Men's tennis faces tough grind

BY TOM CLOS | MARCH 07, 2012 6:30 AM

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The Iowa men's tennis team is in the middle of perhaps the most difficult schedule in program history.

The Hawkeyes are playing a slate featuring 14 ranked teams, nine in the Big Ten.

Head coach Steve Houghton, now in his 31st season at the helm of Hawkeye tennis, said the 2012 schedule is "by far, in my years of coaching, the hardest."

Houghton expected his team would be able to successfully navigate through the difficult calendar, but that hasn't been the case so far this season. Iowa is winless against all five ranked opponents it has faced, with losses coming to No. 18 Illinois, No. 43 Drake, No. 47 Arkansas, No. 57 Dartmouth, and No. 73 DePaul.

"We knew there were going to be some losses this year, even if we had all of our manpower going," Houghton said. "Part of my scheduling was my belief in [the players] character-wise, so if we did run into tough competition, [they] could hopefully handle it the right way."

The Hawkeyes are 1-8 and still have to face nine ranked opponents in the regular season, six of which call the Big Ten home: No. 2 Ohio State, No. 20 Michigan, No. 29 Indiana, No. 49 Northwestern, No. 54 Nebraska, and No. 66 Minnesota.

With this in mind, the team has started to make adjustments in practice with the hopes that they will better prepare the Hawkeyes for the intense competition that lies ahead.

"We're trying to find something that makes us click leading into the Big Ten," Will Vasos said.

Scheduling is an important factor in whether a team reaches the postseason; the teams able to defeat top competition on a weekly basis are the teams invited to the NCAA Tournament. That's why Houghton gave his team such a difficult task entering the year, he said.

"It's all about getting into the NCAA Tournament," he said. "It's computerized, which means if we beat the ranked teams, then we're going to make it."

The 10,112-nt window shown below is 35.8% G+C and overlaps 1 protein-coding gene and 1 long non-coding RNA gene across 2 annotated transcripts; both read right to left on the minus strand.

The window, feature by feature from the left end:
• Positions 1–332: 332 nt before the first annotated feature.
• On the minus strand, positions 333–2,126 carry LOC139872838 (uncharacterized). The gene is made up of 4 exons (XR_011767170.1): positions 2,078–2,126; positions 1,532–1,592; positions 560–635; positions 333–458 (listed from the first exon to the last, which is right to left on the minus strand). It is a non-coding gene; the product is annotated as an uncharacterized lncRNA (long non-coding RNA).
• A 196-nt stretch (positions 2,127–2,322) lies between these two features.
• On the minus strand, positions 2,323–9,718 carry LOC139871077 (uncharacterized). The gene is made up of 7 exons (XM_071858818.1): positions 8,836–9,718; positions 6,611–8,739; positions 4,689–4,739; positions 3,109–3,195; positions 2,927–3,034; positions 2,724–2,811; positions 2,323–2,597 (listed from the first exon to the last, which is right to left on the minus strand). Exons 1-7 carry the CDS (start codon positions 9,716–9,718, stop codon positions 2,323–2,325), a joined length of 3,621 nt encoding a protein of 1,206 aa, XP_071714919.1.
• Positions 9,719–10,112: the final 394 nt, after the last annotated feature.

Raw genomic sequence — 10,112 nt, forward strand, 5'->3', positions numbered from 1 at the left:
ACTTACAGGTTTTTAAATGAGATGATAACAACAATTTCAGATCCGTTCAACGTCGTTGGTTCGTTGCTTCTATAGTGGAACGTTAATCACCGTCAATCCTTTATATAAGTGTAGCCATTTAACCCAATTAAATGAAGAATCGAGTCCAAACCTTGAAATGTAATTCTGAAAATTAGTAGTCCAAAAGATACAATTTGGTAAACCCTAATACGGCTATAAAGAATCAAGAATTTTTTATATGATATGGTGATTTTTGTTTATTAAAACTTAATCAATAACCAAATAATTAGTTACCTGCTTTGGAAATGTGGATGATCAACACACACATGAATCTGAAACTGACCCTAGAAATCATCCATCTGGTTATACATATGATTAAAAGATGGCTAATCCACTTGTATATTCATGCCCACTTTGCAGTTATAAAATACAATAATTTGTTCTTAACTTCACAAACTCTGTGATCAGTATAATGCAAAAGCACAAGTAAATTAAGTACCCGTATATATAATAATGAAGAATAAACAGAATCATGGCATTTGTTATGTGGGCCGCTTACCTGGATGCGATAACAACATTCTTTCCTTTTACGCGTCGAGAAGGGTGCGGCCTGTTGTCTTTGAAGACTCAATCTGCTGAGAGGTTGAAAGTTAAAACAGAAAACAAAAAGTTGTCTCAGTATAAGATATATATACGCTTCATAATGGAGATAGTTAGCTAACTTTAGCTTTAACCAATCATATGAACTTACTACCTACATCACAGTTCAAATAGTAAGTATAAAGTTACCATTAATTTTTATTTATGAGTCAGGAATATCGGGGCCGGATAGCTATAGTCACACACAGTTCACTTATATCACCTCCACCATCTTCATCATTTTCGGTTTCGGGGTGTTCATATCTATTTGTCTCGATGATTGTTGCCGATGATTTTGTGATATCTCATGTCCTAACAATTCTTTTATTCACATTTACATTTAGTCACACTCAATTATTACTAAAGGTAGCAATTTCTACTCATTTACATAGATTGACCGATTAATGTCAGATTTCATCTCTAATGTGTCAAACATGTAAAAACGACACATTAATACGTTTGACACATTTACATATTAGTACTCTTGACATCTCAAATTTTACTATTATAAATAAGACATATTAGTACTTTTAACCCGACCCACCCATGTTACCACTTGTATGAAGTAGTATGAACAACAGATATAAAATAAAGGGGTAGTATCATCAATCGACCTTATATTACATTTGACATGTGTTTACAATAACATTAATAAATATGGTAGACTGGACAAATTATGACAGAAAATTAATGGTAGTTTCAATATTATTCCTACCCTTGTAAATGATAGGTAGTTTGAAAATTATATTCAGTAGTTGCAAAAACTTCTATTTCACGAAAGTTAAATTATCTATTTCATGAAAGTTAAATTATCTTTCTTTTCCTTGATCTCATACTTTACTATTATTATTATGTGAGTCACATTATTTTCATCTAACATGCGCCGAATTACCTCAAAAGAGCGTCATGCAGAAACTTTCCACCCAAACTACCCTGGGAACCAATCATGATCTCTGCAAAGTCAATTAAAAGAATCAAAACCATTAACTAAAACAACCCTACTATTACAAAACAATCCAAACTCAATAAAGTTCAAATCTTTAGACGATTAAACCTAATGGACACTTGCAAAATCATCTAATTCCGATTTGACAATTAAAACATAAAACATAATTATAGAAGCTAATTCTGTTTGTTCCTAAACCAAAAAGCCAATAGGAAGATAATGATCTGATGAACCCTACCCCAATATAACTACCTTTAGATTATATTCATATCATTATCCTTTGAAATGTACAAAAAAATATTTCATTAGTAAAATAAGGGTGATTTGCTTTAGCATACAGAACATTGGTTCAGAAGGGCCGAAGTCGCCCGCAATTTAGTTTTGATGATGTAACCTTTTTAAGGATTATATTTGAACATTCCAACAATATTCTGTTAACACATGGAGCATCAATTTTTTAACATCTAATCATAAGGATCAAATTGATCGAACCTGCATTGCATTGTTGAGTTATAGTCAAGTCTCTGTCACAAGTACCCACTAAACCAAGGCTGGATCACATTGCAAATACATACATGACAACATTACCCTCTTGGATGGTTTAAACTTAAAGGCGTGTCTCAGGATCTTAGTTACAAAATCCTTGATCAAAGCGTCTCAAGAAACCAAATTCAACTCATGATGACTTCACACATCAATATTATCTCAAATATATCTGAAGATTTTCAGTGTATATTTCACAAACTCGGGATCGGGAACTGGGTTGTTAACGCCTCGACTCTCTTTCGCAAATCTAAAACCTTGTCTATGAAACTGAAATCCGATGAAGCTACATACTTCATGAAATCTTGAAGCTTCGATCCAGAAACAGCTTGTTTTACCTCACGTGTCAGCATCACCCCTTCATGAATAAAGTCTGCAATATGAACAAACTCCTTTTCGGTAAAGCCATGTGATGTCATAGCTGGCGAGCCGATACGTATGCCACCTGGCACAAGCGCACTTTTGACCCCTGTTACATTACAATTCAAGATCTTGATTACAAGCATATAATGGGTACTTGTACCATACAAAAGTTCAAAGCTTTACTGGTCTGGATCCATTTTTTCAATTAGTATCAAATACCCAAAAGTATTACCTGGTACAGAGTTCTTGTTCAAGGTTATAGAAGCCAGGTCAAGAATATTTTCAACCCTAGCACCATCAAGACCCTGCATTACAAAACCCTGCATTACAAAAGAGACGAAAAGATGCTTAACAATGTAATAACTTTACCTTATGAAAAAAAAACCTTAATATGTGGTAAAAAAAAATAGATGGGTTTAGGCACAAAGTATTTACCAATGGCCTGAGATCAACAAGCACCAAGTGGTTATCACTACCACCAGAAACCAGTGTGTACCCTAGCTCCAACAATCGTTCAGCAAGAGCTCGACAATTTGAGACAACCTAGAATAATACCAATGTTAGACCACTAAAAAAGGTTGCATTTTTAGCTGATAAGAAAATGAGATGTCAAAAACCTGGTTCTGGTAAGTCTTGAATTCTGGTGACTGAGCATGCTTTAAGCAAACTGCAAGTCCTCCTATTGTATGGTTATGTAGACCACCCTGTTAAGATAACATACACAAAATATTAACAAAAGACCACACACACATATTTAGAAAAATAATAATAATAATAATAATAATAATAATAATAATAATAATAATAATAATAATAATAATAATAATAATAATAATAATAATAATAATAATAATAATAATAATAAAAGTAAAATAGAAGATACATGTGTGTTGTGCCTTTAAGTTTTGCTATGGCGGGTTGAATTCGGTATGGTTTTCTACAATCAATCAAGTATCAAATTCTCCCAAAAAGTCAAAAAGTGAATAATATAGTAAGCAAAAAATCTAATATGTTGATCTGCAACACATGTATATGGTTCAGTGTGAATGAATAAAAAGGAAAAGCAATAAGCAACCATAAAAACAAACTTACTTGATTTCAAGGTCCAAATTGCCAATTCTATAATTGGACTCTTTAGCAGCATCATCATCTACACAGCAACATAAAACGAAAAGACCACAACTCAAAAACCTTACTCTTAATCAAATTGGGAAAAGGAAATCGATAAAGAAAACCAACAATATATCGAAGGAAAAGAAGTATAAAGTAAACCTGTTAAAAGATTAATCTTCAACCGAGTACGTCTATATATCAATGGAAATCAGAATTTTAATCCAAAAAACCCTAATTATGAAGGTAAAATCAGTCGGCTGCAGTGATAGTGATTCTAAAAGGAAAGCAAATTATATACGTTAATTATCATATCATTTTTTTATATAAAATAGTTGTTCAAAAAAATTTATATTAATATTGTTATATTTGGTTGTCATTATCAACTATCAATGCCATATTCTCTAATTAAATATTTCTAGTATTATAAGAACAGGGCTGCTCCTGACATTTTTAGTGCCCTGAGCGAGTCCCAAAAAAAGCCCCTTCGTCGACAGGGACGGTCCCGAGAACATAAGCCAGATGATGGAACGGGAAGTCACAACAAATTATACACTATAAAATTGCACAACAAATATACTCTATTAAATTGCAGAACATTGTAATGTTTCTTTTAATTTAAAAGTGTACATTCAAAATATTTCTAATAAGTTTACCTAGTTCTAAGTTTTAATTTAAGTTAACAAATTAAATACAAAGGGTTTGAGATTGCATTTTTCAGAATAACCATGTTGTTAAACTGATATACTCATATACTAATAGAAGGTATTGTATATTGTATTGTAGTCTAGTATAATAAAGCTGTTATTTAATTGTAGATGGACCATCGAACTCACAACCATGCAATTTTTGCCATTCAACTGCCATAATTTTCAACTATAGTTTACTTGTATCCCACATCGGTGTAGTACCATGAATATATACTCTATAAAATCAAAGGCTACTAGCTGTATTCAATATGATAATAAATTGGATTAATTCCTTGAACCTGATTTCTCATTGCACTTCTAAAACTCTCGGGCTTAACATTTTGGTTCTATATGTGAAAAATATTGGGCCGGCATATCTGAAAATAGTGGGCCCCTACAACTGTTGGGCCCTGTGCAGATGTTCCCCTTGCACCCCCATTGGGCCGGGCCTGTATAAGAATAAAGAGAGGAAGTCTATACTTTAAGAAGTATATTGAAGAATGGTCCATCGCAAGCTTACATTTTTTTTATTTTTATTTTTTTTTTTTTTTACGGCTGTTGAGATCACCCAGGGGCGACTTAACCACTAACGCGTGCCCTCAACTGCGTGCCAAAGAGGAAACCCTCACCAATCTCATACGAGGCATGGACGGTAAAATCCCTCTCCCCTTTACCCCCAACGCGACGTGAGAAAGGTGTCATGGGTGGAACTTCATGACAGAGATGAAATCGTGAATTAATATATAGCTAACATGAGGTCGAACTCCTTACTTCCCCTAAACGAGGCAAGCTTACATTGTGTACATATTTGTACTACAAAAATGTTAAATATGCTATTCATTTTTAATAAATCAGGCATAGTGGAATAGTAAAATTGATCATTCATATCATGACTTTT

Just being in the Big Ten is enough to raise a team's tournament profile: The league features seven nationally ranked teams, including four in the top 30.

The conference's strength boils down to several factors, the first being the schools' branding. The Big Ten features 11 major public institutions; the smallest, Nebraska, still has a student enrollment of 24,593.

"Every school is pretty popular, with their football programs and such," senior Tom Mroziewicz said. "They don't have much trouble recruiting good kids."

Houghton said tennis is experiencing a rise in popularity that has lead to an "arms race" for quality head coaches; that, in turn, has made the conference stronger than ever before.

"Big Ten coaching jobs have become very much in demand," he said. "In my time, this is the best group of coaches."

Four-year starter Vasos has seen a rise in the caliber of play — both in the Big Ten and throughout the country — and said he believes tough schedules are becoming the norm.

"College tennis has gotten better as a whole," he said. "The schedule is great, and it was inevitable to have to play as many good teams as we have."

Houghton said he knows the schedule is arduous and losses will happen, but he feels the real test is in whichever meet follows a defeat.

"It's how you're going to handle the losses," he said. "Are you going to recognize that it's going to make you better in the end playing good teams? Or worse if you just can't handle the losing?"

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